Over the course of contributing to Cynics Unlimited, I have written a number of obituaries. I have never, though, written about any actors (or actresses, for any reader not familiar with the gender-neutral term ‘actor’). I generally don’t find the lives of actors particularly interesting – and for those who do, there’s always Kitty Kelley. However, I feel I just have to say something about the recently deceased James Gandolfini. Gandolfini, of course, was the actor who played Mafia chief Tony Soprano in the hit series The Sopranos. He died at a relatively young age (51), perhaps not in the prime of life as Princess Diana at 36, but not at an advanced 92 as did former actress and swim star Esther Williams earlier this month.
Though wildly successful as head of the Soprano ‘family’ (double meaning here!), James Gandolfini came under fire in some quarters for his role. Some accused him of promoting stereotypes of Italians as gangsters. For example, in 2000 the editor of an Ottawa-based Italian-language newspaper urged CTV to cancel their planned broadcast of The Sopranos for that very reason (the station didn’t cancel it, by the way). The editor was disgusted that at a time when Giuliano Zaccardelli had just been appointed Commissioner of the RCMP and Julian Fantino head of the Ontario Provincial Police, Italians were still being depicted as members of the criminal underworld. Of course, not all Italians shared the editor’s opinion. One of my aunts, who was born in Italy, was outraged when she heard that some people wanted to ban the show. ‘But I want to watch The Sopranos!’ she said angrily. ‘We all know there are people in our community who do those things [i.e. crime].’
Being of partial Italian descent myself, I watched the dispute over The Sopranos with amusement more than anything else. I found it hard to see The Sopranos as an anti-Italian plot when so many of the people involved in the show were of Italian origin themselves, not only Gandolfini but Edie Falco, who played Tony Soprano’s wife Carmela, and Lorraine Bracco, who acted as his psychiatrist Jennifer Melfi (I was pleased to discover that the Mafia had socially progressed somewhat since The Godfather, the title character of which told his son Michael that ‘Fooling around is for women and children, not men’). Even the very WASPish-sounding producer David Chase’s real last name was DiCesare.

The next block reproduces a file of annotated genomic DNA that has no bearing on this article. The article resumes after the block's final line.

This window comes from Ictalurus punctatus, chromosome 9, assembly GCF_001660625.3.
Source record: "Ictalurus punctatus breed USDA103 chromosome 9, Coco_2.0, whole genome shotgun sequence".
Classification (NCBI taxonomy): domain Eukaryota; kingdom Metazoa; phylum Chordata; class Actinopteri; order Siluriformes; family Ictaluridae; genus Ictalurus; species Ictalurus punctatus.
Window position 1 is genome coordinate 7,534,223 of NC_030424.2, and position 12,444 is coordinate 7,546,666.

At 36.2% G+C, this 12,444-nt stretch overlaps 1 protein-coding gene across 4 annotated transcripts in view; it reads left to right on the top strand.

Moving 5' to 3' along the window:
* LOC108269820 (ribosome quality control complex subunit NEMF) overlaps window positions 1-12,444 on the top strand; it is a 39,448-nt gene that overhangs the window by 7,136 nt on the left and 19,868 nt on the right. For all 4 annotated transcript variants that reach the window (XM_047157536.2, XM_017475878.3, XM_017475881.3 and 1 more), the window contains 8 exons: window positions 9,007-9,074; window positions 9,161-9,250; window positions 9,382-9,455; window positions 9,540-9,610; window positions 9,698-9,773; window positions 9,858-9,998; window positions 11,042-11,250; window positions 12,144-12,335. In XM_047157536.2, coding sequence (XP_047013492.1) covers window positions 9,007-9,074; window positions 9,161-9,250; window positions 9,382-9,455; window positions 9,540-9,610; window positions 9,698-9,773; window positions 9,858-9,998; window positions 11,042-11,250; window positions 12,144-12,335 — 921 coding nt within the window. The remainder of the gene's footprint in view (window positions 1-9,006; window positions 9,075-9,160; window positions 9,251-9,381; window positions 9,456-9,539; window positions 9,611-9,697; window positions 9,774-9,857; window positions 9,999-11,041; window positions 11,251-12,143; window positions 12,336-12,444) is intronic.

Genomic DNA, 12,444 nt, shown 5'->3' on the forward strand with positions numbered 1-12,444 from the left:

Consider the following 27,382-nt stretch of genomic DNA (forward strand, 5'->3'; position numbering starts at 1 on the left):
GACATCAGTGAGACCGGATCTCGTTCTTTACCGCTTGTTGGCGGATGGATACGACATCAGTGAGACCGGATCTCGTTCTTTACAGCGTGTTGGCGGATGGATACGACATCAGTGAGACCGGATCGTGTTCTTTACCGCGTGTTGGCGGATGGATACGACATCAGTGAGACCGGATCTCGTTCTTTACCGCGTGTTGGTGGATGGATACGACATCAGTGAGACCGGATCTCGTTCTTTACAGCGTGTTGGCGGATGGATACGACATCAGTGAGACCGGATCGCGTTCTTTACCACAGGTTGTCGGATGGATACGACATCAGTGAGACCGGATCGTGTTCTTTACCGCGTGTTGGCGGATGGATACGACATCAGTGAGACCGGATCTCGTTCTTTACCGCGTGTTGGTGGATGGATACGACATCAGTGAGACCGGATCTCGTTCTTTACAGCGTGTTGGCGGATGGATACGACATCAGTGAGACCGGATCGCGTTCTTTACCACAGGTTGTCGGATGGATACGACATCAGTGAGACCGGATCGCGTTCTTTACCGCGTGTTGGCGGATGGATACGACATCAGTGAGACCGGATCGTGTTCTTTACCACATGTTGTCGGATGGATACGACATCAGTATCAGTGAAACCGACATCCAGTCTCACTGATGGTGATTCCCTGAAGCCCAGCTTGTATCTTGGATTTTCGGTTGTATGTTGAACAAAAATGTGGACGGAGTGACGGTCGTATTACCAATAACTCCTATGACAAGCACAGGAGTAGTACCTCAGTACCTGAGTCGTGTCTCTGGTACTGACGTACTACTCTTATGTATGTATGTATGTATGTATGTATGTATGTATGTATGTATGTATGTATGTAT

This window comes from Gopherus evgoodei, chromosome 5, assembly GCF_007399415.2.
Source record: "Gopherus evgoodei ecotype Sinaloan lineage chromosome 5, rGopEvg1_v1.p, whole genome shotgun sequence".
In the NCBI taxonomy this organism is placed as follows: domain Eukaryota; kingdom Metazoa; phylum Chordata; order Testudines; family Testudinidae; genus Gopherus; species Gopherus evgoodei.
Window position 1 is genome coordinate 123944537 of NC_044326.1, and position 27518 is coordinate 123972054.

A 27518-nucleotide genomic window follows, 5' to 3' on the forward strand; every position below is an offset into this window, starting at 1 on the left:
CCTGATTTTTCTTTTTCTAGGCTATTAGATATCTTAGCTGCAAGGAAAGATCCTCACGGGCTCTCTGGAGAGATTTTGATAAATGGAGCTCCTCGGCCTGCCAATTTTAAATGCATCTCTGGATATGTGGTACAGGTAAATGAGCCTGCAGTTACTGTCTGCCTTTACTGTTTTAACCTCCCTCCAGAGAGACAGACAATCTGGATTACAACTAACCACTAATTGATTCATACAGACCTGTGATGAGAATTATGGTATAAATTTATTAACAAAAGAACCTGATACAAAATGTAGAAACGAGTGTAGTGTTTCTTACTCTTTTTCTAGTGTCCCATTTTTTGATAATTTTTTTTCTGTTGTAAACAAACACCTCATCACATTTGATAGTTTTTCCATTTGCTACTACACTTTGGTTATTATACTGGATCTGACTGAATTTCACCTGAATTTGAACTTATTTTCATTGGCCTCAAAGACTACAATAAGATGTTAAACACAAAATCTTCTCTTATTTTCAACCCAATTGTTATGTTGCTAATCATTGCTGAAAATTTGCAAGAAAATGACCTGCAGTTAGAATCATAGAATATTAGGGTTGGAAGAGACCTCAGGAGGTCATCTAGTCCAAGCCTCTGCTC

James Gandolfini defended his choice to play the role of a Mafia boss. ‘Sure, you can have movies about sweet Italian Americans, but do they make money at the box office?’ he asked rhetorically. His remark reminded me a bit of a statement by Black actress Hattie McDaniel, who played (and won an Oscar for) Mammy in Gone with the Wind. When accused of catering to racial stereotypes by taking on servants’ roles in Hollywood, McDaniel replied, ‘I can be a maid for $7 a week or I can play a maid for $700 a week.’ Like it or not, the entertainment industry’s raison d’être is not to defend oppressed minorities; it is, as Gandolfini insinuated, to make money.
It also seems a bit late to get all up in arms about stereotypes of Italians as mobsters after the spate of Mafia films we’ve witnessed over the years. Although The Godfather is still considered THE Mafia movie, it was actually preceded by The Brotherhood four years earlier (1968), starring Kirk Douglas and Irene Papas. (By playing an Italian, Douglas, a Jew, showed his ethnic versatility – a decade before The Brotherhood, he appeared in the title role of the film The Vikings). It’s fair to say, however, that it was The Godfather, and its sequel Godfather II, that spawned a series of Mafia features. Some were well-done and critically acclaimed, like Goodfellas or Scarface; others forgettable but – to their credit – unpretentious, like Married to the Mob; and still others forgettable and pretentious, such as Prizzi’s Honor. The Sopranos is merely part of a long line of such works. And it probably won’t be the last, because again like it or not, the Mafia has obviously gained a stranglehold over the American viewing public.
So rest in peace, James Gandolfini. And maybe 20 years from now the people who criticized you for acting in The Sopranos will be glued to their seats watching a TV show about the Russian Mafia.